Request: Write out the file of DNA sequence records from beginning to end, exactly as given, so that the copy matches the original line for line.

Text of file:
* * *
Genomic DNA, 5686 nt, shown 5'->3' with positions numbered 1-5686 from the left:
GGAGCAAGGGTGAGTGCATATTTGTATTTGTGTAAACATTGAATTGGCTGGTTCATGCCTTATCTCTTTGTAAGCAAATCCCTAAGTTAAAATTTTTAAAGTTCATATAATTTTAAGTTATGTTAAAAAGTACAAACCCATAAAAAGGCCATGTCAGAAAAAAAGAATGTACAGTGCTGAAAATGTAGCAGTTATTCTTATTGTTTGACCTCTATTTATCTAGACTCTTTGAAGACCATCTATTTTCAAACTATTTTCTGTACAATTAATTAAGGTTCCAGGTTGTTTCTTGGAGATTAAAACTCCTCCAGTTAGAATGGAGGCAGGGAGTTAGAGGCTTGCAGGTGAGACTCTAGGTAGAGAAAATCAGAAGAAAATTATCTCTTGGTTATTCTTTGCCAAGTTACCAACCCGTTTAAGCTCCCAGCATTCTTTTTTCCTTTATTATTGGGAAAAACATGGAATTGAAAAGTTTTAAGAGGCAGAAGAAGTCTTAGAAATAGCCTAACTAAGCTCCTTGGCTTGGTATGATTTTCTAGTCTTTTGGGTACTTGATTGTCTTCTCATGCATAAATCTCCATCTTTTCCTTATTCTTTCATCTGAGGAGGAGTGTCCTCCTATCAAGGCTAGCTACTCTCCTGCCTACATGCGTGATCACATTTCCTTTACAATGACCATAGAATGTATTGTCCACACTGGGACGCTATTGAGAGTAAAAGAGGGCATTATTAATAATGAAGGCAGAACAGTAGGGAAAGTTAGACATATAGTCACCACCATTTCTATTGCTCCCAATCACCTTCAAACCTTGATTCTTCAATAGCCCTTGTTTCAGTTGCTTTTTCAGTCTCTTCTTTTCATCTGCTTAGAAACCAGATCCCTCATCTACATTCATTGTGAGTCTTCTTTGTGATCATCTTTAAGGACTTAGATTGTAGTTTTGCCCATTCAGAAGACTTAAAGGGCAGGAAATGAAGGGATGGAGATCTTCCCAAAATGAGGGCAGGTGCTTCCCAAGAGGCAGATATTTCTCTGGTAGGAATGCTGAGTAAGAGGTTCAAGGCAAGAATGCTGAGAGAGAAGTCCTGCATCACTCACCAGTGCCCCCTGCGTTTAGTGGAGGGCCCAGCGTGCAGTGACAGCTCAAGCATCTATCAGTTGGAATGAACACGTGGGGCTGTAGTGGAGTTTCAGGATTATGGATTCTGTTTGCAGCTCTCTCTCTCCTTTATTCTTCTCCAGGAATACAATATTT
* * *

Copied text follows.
Genomic DNA, 5686 nt, shown 5'->3' with positions numbered 1-5686 from the left:
GGAGCAAGGGTGAGTGCATATTTGTATTTGTGTAAACATTGAATTGGCTGGTTCATGCCTTATCTCTTTGTAAGCAAATCCCTAAGTTAAAATTTTTAAAGTTCATATAATTTTAAGTTATGTTAAAAAGTACAAACCCATAAAAAGGCCATGTCAGAAAAAAAGAATGTACAGTGCTGAAAATGTAGCAGTTATTCTTATTGTTTGACCTCTATTTATCTAGACTCTTTGAAGACCATCTATTTTCAAACTATTTTCTGTACAATTAATTAAGGTTCCAGGTTGTTTCTTGGAGATTAAAACTCCTCCAGTTAGAATGGAGGCAGGGAGTTAGAGGCTTGCAGGTGAGACTCTAGGTAGAGAAAATCAGAAGAAAATTATCTCTTGGTTATTCTTTGCCAAGTTACCAACCCGTTTAAGCTCCCAGCATTCTTTTTTCCTTTATTATTGGGAAAAACATGGAATTGAAAAGTTTTAAGAGGCAGAAGAAGTCTTAGAAATAGCCTAACTAAGCTCCTTGGCTTGGTATGATTTTCTAGTCTTTTGGGTACTTGATTGTCTTCTCATGCATAAATCTCCATCTTTTCCTTATTCTTTCATCTGAGGAGGAGTGTCCTCCTATCAAGGCTAGCTACTCTCCTGCCTACATGCGTGATCACATTTCCTTTACAATGACCATAGAATGTATTGTCCACACTGGGACGCTATTGAGAGTAAAAGAGGGCATTATTAATAATGAAGGCAGAACAGTAGGGAAAGTTAGACATATAGTCACCACCATTTCTATTGCTCCCAATCACCTTCAAACCTTGATTCTTCAATAGCCCTTGTTTCAGTTGCTTTTTCAGTCTCTTCTTTTCATCTGCTTAGAAACCAGATCCCTCATCTACATTCATTGTGAGTCTTCTTTGTGATCATCTTTAAGGACTTAGATTGTAGTTTTGCCCATTCAGAAGACTTAAAGGGCAGGAAATGAAGGGATGGAGATCTTCCCAAAATGAGGGCAGGTGCTTCCCAAGAGGCAGATATTTCTCTGGTAGGAATGCTGAGTAAGAGGTTCAAGGCAAGAATGCTGAGAGAGAAGTCCTGCATCACTCACCAGTGCCCCCTGCGTTTAGTGGAGGGCCCAGCGTGCAGTGACAGCTCAAGCATCTATCAGTTGGAATGAACACGTGGGGCTGTAGTGGAGTTTCAGGATTATGGATTCTGTTTGCAGCTCTCTCTCTCCTTTATTCTTCTCCAGGAATACAATATTT